Wolf Wearwell Motorcycles

Today in Motorcycle History

Wolf Motorcycles for 1920/1921

A Wolf with 350 c.c. Blackburne Engine.

A Wolf with 350 c.c. Blackburne Engine.

The latest name to become associated with the Blackburne 350 c.c. engine is the Wolf, a new model of which, embodying this engine, is shown above.

As an intermediate between the lightweight and the 500 c.c. single, the 350 c.c. single-cylinder has taken a firm hold of the riding public. It has long been recognised that an engine of a size sufficient to propel a sidecar is unnecessarily large for purely solo use, while the motor cyclists who formerly used 500 c.c. machines of the lighter type require something a little larger than the popular lightweight. The 350 c.c. machine fills this need, hence the increasing popularity of the 2¾ h.p. Blackburne engine unit, which seems to find new sponsors every week.

One of the latest firms to adopt this engine is the Wulfruna Engineering Co., Ltd., of Wolverhampton, who have succeeded in producing a mount of very pleasing lines. The specification includes Brampton Biflex forks, Dunlop 26x¼ heavy tyres, Sturmey-Archer two-speed gear, with kick starter and hand-controlled clutch.

The finish is all-black with the tank relieved by a gold line, and the provisional price is 105 guineas.

The Motor Cycle August 26th, 1920. Page 247

Olympia Show 1920

Wulfruna. (Stand 16.)

  • 2¾ h.p. Blackburne; 71x88 mm. (349 c.c); single-cylinder four-stroke; side-by-side valves; drip feed lubrication; Amac carburetter; C.A.V. chain-driven magneto; two-speed constant mesh gear; chain and belt drive; 26x2¼ in. tyres. Price £99 15s.

Wulfruna Engineering Co. (1920), Ltd., Great Brickkiln Street. Wolverhampton.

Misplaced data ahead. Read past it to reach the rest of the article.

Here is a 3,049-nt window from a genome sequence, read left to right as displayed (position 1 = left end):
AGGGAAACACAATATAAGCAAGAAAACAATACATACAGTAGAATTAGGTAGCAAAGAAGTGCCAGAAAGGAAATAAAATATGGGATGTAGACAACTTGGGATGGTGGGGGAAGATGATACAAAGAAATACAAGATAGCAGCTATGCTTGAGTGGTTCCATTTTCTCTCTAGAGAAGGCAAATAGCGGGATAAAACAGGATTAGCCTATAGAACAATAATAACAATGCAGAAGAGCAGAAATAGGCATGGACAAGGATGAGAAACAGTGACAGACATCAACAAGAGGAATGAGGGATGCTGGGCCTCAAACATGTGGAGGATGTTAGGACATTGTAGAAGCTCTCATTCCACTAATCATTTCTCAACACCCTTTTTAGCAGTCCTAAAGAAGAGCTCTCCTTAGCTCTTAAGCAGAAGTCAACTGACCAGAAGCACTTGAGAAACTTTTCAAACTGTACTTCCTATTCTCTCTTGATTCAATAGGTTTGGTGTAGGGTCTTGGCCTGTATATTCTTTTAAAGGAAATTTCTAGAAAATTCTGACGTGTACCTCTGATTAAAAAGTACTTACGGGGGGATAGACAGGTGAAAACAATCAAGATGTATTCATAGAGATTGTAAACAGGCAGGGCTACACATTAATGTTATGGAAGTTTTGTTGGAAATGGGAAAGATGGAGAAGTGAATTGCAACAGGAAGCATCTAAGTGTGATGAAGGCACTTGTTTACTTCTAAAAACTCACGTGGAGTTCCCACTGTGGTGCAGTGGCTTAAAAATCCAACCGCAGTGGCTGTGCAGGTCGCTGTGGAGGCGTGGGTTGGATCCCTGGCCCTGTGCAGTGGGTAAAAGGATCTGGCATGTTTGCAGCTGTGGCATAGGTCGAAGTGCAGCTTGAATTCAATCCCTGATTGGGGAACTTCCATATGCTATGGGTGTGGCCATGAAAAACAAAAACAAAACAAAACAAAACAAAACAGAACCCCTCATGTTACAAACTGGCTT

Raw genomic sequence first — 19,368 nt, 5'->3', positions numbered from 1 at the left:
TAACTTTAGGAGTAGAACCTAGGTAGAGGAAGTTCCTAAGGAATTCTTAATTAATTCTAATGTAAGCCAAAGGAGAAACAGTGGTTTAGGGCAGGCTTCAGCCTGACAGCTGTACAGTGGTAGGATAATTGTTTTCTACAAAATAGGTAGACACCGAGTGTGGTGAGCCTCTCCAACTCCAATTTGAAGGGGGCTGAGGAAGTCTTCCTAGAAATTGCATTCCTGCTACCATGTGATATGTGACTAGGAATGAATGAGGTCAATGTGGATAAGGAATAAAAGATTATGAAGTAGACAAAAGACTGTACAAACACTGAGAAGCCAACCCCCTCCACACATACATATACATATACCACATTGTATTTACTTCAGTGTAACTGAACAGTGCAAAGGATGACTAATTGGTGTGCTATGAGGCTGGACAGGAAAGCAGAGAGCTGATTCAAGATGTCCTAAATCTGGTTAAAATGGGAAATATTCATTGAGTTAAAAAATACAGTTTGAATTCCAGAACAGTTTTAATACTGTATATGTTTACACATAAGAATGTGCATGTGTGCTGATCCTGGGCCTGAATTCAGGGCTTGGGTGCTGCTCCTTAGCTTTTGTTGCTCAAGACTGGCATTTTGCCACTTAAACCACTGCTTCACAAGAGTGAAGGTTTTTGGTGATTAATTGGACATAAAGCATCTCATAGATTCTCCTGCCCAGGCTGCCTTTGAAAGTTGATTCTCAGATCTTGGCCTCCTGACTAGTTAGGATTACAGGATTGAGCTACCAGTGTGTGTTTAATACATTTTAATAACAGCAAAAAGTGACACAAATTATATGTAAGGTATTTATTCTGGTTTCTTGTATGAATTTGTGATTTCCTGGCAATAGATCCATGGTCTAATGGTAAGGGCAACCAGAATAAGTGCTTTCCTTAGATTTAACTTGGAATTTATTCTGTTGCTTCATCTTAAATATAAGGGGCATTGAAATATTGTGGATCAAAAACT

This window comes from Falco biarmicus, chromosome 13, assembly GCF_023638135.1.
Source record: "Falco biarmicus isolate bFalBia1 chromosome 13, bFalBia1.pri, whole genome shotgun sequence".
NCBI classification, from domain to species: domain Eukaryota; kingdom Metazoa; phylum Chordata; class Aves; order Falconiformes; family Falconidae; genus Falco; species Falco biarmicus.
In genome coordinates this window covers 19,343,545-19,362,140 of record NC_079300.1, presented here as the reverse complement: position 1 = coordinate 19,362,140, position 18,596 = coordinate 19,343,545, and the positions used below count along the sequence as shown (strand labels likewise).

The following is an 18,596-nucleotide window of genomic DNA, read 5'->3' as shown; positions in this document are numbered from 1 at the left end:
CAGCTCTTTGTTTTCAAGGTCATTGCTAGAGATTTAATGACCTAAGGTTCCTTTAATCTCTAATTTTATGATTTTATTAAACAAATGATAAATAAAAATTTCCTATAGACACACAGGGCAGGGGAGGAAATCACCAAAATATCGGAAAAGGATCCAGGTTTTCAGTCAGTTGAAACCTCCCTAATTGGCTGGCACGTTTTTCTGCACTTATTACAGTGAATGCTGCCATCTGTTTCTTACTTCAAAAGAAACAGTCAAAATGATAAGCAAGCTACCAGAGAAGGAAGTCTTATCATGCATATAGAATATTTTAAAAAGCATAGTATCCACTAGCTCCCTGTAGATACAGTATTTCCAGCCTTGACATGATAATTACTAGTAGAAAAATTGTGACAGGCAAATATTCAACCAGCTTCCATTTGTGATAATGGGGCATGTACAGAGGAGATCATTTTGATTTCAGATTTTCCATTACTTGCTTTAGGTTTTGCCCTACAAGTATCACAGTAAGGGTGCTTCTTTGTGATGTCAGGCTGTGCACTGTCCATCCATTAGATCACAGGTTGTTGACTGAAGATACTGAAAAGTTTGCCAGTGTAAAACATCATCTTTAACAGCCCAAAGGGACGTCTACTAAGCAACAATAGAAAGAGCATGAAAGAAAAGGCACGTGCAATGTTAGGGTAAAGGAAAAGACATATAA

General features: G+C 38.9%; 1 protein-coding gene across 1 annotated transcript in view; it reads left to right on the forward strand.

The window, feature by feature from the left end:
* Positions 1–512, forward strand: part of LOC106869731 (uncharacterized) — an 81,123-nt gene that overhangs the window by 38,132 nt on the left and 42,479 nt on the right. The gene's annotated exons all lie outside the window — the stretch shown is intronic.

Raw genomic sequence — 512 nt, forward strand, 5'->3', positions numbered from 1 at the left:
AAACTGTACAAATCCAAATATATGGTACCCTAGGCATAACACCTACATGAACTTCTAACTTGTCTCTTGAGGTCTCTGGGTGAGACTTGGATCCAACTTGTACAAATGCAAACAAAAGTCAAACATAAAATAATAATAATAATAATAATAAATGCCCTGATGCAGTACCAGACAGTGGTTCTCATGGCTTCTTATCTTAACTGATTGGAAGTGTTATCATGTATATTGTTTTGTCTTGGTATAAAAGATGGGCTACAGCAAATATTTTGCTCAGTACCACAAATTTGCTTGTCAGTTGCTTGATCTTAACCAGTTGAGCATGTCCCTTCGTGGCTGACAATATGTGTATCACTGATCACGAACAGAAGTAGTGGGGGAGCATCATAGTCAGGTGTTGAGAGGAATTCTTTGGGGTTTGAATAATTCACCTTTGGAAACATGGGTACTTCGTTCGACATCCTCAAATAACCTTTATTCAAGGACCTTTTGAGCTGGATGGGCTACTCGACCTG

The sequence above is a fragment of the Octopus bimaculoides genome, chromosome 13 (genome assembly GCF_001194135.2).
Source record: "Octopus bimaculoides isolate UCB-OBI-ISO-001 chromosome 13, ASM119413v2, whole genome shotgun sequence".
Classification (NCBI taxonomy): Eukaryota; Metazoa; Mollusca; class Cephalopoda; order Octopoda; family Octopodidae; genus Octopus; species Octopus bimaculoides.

Finished in black and gold the Wulfruna range of lightweights is attractive both in appearance and in specification. Of sound and orthodox design, the list of fittings includes Brampton forks, Blackburne engine, and Sturmey-Archer gear box. Large rubber-covered aluminium foot-boards are provided, and the low riding position with wide handle-bars proves very comfortable on the road. Three lightweight models are available, but the chief difference lies in the power units employed, model A having a Blackburne engine, model B a two-stroke Villiers engine (price £75), and model C the 2¾ h.p. J.A.P. engine (price £80).

  • 4 h.p.; 85 x 88 mm. (498 c.c.); single-cylinder four-stroke; side-by-side valves; drip-feed lubrication; Amac carburetter; E.I.C. chain-driven magneto; three-speed sliding gear; chain and belt drive; 26 x 2½ in. tyres. Price £110.

A larger model designed as a dual-purpose machine is fitted with a 4 h.p. Blackburne engine, and Sturmey-Archer three-speed gear box, although in other respects it is very similar to the light-weight models.

This also may be obtained if preferred, with the 4 h.p. J.A.P. engine, in which case the price is £100.

Olympia Show. The Motor Cycle, December 2nd, 1920. Page 717